Past and present are on course to connect in a humble 110-year old building on the southeast corner of NE 20th and Going in northeast Portland’s Vernon neighborhood.
This long, narrow, white clapboard-sided building was built in 1907 and purchased in 1914 by Tifereth Israel, an Orthodox Jewish congregation with roots in Russia and the Ukraine. Later it served as an African American church.
This undated photo shows Tifereth Israel, a synagogue from 1914-1952. The building later became home to several African American church congregations, and most recently an art gallery and studio. A group of Jewish community leaders is now working to purchase and restore the building. Photo courtesy of University of Oregon—Building Oregon Collection.
The building in November 2017. Developers have been eyeing the corner lot for a tear-down. The Alberta Shul Coalition has secured an agreement with the current building owner to purchase and restore the 110-year-old building.
We bet you’ve seen the old building’s patient but somewhat tired grace, just west of the Vernon Practice House (from Old Vernon fame). Clearly not a residence, it presides over the intersection from its corner height.
Originally the center of Jewish life for a small handful of families on Portland’s eastside–many of whom lived within walking distance–the congregation expanded over the years to include up to 100 families. Known during those early years as the Alberta Shul (a Yiddish word meaning a place of study and prayer), the building drew together the eastside Jewish community. By the early 1950s, Tifereth Israel had outgrown the building, so the congregation purchased and moved into the former Redeemer Lutheran Church at NE 15th and Wygant.
From 1952 until the early 1980s, the building was home to several African American congregations, including the Mt. Sinai Community Church. In 1980, when it was sold to its current owner, the building was rented out for various purposes including religious gatherings and then eventually as storage space. In 2010 it became home to Xhurch (its current incarnation) a gathering and workspace for resident artists and musicians.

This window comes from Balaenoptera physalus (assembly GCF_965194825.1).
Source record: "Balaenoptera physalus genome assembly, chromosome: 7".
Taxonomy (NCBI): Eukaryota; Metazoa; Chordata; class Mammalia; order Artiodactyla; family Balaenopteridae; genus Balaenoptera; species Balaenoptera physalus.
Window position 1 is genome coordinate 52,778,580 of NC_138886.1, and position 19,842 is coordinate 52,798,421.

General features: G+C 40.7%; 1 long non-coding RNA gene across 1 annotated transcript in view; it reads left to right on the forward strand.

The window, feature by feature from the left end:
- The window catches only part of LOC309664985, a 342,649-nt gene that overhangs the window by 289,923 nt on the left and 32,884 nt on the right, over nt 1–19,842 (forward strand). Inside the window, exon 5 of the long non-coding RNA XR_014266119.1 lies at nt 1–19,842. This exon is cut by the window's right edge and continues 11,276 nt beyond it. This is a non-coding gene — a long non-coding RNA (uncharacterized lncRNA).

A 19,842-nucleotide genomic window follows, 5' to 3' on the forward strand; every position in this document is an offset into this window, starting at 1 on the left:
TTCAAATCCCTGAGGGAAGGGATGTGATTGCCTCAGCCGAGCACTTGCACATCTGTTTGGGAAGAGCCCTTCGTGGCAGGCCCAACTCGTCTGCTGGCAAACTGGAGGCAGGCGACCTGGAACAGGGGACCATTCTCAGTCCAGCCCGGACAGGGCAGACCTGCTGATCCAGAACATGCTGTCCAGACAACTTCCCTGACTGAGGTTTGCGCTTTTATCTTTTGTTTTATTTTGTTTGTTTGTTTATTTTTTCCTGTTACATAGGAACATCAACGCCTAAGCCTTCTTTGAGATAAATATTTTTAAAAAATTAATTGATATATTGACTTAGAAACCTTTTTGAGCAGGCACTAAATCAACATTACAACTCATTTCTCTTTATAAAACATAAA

When the property was placed up for sale in 2016, members of Portland’s Jewish community learned of its availability—and its history—and began to organize an effort to purchase and restore the building. Their purchase proposal was in competition with developers interested in tearing it down and redeveloping the site, but the current owner was intrigued with the restoration project and has since entered into a contract with the coalition for purchase.
Today, the Alberta Shul Coalition is raising funds and support to transform the building back to its earlier role as a place for meeting, learning, community and prayer for the eastside Portland Jewish community. [Editor’s note: that effort from 2018 was not successful].
Eleyna Fugman is one of the founders of the growing coalition. Her vision is for a special, simple gathering place for local Jewish residents to connect through a variety of community-driven programming, as well as a space that northeast neighbors could rent and use for meetings, classes and events.
“The fact that we could work, play and practice in a building that our ancestors built and made into a Jewish home is very important,” says Fugman. “There are many young Jews who are looking for a place to be Jewish, who are yearning for Jewish community in some format.” The coalition’s vision is that Alberta Shul can be a cultural venue for Jewish art, music, learning, and gathering as well as a place for traditional and alternative religious services and prayer.
The coalition is interested in gathering insights about the history of the building and the generations of families who knew it first as a synagogue and then later as a church. During its years as a synagogue, the 1,000-square-foot building drew people from many areas east of the Willamette River, including neighbors who lived just across the street, and some who came from as far away as Oregon City.
As we’ve seen, the Alberta business district exploded about the time this building was built, and Going Street was known for its neighborhood mom-and-pop grocery.
Eleyna Fugman is intrigued with the eastside presence of a vibrant Jewish community during those days, notable since the most established Jewish neighborhoods—and largest synagogues and congregations—were in south and southwest Portland.